Tuesday and Wednesday Fourth Week Advent Mass Reflections - Mary's Magnificat

Mass readings for today can be found here
and for tomorrow, Wednesday from here.

The Gospel from Luke for today and tomorrow both relate the journey of Mary to her cousin Elizabeth and the exuberant response of both of them to the news they have for each other; their shared joy at being pregnant, so the choice of music is the Taize chant of Magnificat.(Tomorrow's Gospel is the text of Mary's Magnificat)

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Trawling the internet brought me to this incisive and very challenging reflection on the revolutionary meaning of the MagnificatBelow is an edited extract :

 "Several commentaries used a single word to describe the Magnificant. They used the word, “revolutionary.”  Don’t be mesmerized by the music. Don’t be tranquilized by the loveliness of the language. Listen to the meaning of the words. Listen to the meaning of the words, and the Magnificat may begin a revolution in your life and mine.

In the Magnificat, God totally changes the order of things. God takes that which is on the bottom; and God turn everything upside down, and puts the bottom on top and the top on the bottom.  God revolutionizes the way we think, the way we act, and the way we live. 

Before God’s revolution, we human beings were impressed with money, power, status and education. We were impressed with beauty, bucks and brains. But God revolutionizes all of that; God totally changes all of that; God turns it upside down.  The poor are put on the top; the rich are put on the bottom. It is a revolution; God’s revolution. 

The Magnificat clearly tells us of God’s compassion for the economically poor; and when God’s Spirit gets inside of Christians, we too have a renewed compassion and action for the poor.  Our hearts are turned upside down.
Listen carefully to the words of the Magnificate. Not the poetry of the words, the beauty of the words, the loveliness of the words. Listen to the five important verbs. 

In the Magnificat, God tells us that God regards or respects the poor, exalts the poor, feeds the poor, helps the poor, remembers the poor. In that same chapter in Luke, we hear the story that God chose a slave girl, Mary, to be the mother of Jesus.

God chose a little thirteen year old girl from a fourth world country.

The Bible didn’t call her a handmaiden. The word, “handmaiden,” sounds so pretty. The Greek word is, “doulos,” which means slave or servant. Mary was a servant girl.  God exalted a servant girl from a fourth world country to be exalted and lifted up. And this servant girl sang her song and it is called the Song of Mary. The actual words of her song are revolutionary. The Song of Mary is a revolutionary bombshell because it turns the values of this world upside down.

In the Magnificat, God totally changes the values of life. We have agreed that this is what a revolution is: it totally changes things such as the computer or the cotton gin. In Christian language, before the revolution, we were impressed with the rich. 

After God’s revolution, we are impressed with the poor. Before God’s revolution, we are impressed with bucks and beauty.  After God’s revolution, we are impressed with paupers and poor people.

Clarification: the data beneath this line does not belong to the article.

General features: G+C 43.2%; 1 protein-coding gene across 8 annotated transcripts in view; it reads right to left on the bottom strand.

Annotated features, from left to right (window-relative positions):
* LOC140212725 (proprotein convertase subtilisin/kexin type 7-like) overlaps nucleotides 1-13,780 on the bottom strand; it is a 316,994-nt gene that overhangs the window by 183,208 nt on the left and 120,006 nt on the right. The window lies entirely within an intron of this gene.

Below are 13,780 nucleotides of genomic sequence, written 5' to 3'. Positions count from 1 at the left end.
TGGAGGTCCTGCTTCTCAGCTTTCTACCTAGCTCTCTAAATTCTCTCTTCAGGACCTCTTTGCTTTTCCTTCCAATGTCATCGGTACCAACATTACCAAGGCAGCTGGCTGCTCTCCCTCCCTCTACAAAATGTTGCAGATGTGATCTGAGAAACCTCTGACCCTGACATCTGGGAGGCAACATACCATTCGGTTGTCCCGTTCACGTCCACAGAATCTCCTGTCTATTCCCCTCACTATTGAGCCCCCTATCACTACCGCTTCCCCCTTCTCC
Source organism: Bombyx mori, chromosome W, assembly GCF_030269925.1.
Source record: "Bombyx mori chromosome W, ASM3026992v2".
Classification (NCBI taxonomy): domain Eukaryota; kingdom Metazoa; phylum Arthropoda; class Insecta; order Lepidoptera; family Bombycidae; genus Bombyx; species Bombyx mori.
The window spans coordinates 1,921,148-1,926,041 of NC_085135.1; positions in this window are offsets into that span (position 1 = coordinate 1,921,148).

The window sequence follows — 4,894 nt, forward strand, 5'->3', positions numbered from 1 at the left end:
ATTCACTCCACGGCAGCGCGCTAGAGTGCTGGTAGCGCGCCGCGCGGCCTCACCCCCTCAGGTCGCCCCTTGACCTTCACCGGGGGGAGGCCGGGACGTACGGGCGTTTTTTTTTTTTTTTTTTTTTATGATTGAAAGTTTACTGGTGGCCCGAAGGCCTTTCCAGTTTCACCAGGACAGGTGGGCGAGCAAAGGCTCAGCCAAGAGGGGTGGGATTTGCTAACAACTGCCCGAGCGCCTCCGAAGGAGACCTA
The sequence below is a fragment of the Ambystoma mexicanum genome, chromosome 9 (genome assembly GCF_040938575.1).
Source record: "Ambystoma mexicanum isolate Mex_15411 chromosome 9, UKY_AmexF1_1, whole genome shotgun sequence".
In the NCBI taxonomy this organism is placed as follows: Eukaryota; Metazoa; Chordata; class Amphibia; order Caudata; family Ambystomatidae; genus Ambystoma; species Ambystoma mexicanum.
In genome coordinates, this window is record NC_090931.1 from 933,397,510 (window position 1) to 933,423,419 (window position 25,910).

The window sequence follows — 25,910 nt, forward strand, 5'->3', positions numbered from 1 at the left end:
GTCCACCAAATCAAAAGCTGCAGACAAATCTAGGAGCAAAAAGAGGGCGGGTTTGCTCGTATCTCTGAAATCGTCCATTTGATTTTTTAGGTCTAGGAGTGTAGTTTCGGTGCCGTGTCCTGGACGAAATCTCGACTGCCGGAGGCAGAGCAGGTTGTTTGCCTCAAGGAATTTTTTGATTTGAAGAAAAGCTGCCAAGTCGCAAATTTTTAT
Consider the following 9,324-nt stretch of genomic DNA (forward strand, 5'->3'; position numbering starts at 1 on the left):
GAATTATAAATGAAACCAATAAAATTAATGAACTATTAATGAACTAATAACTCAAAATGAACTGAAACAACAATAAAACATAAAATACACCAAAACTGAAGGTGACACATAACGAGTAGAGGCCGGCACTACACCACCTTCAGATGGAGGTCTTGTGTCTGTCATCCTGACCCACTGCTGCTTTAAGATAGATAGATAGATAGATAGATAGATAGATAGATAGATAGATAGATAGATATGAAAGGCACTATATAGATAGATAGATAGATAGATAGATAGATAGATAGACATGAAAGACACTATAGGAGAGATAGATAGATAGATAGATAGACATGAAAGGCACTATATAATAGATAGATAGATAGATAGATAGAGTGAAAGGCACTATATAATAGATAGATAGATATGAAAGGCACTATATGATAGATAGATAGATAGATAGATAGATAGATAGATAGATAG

The Magnificat is revolutionary stuff. Don’t get caught up in the poetry. Don’t get caught up in the music. Don’t get caught up in creative interpretations that allow you to water down or dismiss the Magnificat. 
Let the revolution begin in your life, and mine. This is God’s revolution in our hearts. God’s value is to respect the poor, exalt the poor, feed the poor...within our hearts and actions. "

Today's psalm asks us to give thanks to the Lord on harp.
Well, I don't think he would mind if I played something for his mother, because I didn't have that much time to search and because this version of Ave Maria is particularly good with the violin too.

Why am I defending myself here ... just play the music ....

Exult, you just, in the Lord! Sing to him a new song.
Give thanks to the LORD on the harp;
with the ten-stringed lyre chant his praises.
Sing to him a new song;
pluck the strings skillfully, with shouts of gladness.

R. Exult, you just, in the Lord! Sing to him a new song.
But the plan of the LORD stands forever;
the design of his heart, through all generations.
Blessed the nation whose God is the LORD,
the people he has chosen for his own inheritance.

R. Exult, you just, in the Lord! Sing to him a new song.
Our soul waits for the LORD,
who is our help and our shield,
For in him our hearts rejoice;
in his holy name we trust. 

Exult, you just, in the Lord! Sing to him a new song.


Mary set out in those days
and traveled to the hill country in haste
to a town of Judah,
where she entered the house of Zechariah
and greeted Elizabeth. 

When Elizabeth heard Mary’s greeting,
the infant leaped in her womb,
and Elizabeth, filled with the Holy Spirit,
cried out in a loud voice and said,

“Most blessed are you among women,
and blessed is the fruit of your womb.
And how does this happen to me,
that the mother of my Lord should come to me? 

For at the moment the sound of your greeting reached my ears,
the infant in my womb leaped for joy. 

Blessed are you who believed
that what was spoken to you by the Lord
would be fulfilled.”

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